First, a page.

Scala has a warm feel with some strong presenters, gentle fun and some engaging musical choices. Notwithstanding some playlist tweaks, they’re a more palatable listen than Classic FM and a good deal more with it than Radio 3 is with its latest schedule changes
What Scala achieved on its first day (that Classic FM never really has) is that I’ve been able to listen to to the station all day.
That’s partly because I’ve wanted to test it (and me).
I know it’s not targeting the likes of me, but if I could enjoy listening to it for an extended period of time then that would say something: it must be doing something right.
It’s warm. It’s honest. It’s carefully .. oh so carefully .. curated too.
Nothing has been left to chance. And from the off that carefulness did pay off. The juxtaposition of classical pops with instrumental pop seemed to work, even if some of the pre-recorded hyperbole about classical music’s part in the history of the UK jarred.
An uncomfortable conversation ensued between Simon Mayo and late-night presenter William Orbit as Scala’s owners Bauer sought to re-define classical music as anything (effectively) that had an orchestral instrument in it.
There was also a painful howler (or was it a gentle poke?) when Mayo read out composer Mike Batt’s email to the station, praising Scala as the egalitarian response to classical music’s snobs and cliques (an email in which he was effectively pitching his own compositions for playout). One wonders why Scala hadn’t sought his oeuvre out already.
Similarly, playing Einaudi within 33 minutes of the station’s start did much to make the challenge I’d set myself at the start of the day something not worth pursuing. I hear little joy in Einaudi’s music. What we heard today – his latest release – was ponderous. Rick Wakeman too. I remain unpersuaded.
Deft production saw a home-educated kid phone in his request to Simon Mayo close lunch time.. But this, like the genuinely warm chit chat and enthusiastic feedback from the audience was overshadowed by one glaring reality for me: an advert for ‘the world’s most beloved tenor Andrea Bocelli’ and his various arena gigs. I’m not the target audience, I had to remind myself.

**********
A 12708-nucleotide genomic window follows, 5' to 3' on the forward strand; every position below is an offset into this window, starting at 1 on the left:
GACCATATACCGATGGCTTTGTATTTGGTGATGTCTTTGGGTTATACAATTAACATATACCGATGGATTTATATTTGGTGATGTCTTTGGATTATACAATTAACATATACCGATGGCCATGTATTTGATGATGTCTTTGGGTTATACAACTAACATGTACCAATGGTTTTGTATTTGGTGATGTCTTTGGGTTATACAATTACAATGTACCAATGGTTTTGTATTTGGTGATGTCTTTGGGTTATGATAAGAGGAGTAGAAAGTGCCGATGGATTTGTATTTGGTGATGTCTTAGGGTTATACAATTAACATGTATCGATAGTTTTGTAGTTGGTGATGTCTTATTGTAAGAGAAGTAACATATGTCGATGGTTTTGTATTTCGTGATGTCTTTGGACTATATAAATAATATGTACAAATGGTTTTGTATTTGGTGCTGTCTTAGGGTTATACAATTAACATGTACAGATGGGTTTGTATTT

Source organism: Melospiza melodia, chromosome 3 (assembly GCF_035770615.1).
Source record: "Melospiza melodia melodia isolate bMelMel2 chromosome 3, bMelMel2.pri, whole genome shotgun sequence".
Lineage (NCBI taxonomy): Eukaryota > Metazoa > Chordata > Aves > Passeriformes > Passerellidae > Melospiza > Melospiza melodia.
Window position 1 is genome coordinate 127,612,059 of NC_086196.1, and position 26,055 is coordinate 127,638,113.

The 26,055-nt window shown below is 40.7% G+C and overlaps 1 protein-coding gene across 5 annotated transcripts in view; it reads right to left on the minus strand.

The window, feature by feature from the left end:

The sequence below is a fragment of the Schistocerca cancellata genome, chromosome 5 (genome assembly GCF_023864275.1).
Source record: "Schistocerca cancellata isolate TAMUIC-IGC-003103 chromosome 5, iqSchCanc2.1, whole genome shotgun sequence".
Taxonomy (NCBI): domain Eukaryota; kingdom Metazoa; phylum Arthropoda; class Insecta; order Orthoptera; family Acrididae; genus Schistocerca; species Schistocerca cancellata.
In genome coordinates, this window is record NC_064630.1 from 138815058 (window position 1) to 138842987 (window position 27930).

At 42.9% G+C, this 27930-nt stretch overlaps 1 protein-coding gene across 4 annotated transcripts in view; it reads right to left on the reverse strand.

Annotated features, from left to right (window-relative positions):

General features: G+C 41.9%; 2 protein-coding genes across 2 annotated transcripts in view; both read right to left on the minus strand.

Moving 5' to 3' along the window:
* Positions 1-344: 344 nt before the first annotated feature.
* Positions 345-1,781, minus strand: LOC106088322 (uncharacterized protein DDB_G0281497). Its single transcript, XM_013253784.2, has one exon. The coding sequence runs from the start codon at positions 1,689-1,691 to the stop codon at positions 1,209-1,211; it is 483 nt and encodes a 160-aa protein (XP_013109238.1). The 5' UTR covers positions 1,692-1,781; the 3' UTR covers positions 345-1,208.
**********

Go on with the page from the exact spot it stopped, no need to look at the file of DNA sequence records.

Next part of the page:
What the station does underline however is that people like me are in the minority. That the majority of people are prepared to give classical music (and their definition of the genre) a go is what is more important here than keeping the likes me of me happy.
Scala has adopted a softly-softly approach without being apologetic. The fact that presenter Sam Hughes was happy to read out one listener’s email saying how they were ‘just happy you didn’t talk about relaxing music’ was enough for me to know that Bauer are reasonably knowing about what they were offering.
Mark Forrest at drivetime is well pitched. He has that gentle warm end-of-the-day thing going on that makes the end of the day less of a reason to feel guilty and more something to feel warm and cosy about. One or two moments of hyperbole and mindless inaccuracies, but still I was hooked. Why?
Because there aren’t that many adverts. I assumed I’d hear endless adverts. I assumed that the adverts would wrest me from what I was listening to to make the whole thing a rather sordid experience.
So I’ve spent very nearly the day listening to Scala. There are some good things about it too. It has defied my expectations. Stylistically, its less annoying than Classic, with some strong voices, and some sound scheduling choices. Sure, there are things about it that made me shout at the radio, but the difference is that they’re trying their best and I’m not really paying for them. So they offer an alternative. And I think they might just offer a reasonably solid and entertaining introduction to the genre.
Someone’s paying attention. Clearly.
Picture credit: Brett Spencer